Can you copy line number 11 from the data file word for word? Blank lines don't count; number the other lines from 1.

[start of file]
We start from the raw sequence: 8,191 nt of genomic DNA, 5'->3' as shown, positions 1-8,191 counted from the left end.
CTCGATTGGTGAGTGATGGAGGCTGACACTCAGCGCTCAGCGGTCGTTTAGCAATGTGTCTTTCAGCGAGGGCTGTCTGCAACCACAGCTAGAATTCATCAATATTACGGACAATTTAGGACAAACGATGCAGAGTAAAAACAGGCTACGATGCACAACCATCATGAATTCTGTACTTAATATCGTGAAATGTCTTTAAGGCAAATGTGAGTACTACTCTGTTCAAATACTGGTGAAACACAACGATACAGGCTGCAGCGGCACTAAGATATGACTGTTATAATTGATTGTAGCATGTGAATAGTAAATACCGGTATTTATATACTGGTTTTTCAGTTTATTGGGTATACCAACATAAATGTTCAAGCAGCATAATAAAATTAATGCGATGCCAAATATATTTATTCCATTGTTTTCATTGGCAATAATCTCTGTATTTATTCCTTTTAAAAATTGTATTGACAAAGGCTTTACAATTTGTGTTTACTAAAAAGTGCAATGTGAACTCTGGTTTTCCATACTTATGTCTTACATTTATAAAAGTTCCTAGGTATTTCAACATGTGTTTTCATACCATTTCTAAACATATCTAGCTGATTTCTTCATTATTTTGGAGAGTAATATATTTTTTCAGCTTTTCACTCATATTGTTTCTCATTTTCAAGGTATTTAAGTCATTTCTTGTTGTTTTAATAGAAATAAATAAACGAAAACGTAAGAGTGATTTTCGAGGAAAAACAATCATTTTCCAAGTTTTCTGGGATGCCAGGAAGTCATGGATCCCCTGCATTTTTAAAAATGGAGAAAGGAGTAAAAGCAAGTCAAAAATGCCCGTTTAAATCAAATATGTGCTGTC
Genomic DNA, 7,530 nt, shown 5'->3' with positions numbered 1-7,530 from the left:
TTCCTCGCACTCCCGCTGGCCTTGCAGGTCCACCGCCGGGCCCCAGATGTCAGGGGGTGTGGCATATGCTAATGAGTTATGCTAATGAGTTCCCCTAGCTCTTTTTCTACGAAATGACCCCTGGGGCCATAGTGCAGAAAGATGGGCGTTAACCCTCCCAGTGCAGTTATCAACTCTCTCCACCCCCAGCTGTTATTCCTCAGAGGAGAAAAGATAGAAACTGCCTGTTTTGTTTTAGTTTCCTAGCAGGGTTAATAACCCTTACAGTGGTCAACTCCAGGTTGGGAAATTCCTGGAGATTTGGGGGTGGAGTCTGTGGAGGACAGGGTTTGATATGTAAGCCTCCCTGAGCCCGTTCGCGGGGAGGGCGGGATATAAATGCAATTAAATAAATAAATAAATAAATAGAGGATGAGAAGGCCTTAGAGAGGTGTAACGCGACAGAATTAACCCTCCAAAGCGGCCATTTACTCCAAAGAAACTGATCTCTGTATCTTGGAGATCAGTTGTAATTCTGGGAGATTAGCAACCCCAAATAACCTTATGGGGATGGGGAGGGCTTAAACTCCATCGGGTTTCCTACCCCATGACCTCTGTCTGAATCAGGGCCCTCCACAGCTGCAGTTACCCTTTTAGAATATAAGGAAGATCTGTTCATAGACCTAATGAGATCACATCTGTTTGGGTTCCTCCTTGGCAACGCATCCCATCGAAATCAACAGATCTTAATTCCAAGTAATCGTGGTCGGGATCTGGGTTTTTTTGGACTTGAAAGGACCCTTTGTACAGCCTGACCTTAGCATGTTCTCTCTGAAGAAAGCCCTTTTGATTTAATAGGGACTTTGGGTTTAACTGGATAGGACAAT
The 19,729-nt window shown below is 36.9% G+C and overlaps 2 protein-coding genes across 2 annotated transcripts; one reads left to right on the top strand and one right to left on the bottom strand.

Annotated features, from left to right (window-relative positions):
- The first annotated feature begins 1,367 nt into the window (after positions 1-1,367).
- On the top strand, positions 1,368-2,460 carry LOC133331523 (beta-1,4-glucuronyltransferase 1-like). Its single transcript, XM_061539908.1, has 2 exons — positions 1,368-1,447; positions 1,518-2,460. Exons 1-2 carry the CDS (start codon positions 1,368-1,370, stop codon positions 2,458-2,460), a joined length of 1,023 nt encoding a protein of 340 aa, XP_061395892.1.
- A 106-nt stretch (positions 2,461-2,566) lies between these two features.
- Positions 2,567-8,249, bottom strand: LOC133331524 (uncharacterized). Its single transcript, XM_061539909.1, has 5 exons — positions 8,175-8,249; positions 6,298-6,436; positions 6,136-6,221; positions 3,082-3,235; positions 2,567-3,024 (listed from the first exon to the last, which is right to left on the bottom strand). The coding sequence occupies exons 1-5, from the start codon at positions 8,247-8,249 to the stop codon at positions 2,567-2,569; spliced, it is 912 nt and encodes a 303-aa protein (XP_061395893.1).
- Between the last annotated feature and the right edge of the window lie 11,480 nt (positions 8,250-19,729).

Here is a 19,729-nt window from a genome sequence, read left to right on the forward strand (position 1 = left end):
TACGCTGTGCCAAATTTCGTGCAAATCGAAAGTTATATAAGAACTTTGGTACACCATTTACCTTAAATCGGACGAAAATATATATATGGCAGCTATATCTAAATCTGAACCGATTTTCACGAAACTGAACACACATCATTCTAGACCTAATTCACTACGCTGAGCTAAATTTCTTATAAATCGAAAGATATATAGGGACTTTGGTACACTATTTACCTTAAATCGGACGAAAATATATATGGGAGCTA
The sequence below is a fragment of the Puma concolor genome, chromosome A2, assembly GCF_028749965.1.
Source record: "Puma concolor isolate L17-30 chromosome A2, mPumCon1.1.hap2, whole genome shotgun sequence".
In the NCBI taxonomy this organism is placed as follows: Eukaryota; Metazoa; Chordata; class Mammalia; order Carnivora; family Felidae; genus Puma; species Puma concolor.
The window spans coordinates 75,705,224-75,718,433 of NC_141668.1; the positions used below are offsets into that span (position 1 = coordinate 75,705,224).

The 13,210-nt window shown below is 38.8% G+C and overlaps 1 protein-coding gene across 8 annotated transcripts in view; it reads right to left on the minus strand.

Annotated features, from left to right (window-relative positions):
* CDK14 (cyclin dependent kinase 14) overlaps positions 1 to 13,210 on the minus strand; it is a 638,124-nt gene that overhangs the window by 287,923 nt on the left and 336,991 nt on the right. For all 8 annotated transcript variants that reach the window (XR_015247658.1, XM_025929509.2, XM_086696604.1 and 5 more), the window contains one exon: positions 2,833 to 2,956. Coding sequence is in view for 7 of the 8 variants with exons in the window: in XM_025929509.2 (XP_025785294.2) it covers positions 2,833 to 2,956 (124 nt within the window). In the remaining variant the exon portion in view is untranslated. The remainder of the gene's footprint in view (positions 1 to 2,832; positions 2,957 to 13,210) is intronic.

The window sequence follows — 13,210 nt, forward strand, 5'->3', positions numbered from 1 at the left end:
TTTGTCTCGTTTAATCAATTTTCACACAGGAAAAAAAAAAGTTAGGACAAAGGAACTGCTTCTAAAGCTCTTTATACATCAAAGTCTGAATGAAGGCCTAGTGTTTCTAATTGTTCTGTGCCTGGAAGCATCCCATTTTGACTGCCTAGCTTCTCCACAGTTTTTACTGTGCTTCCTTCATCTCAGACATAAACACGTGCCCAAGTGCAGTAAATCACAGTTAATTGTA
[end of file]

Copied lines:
- Between the last annotated feature and the right edge of the window lie 11,480 nt (positions 8,250-19,729).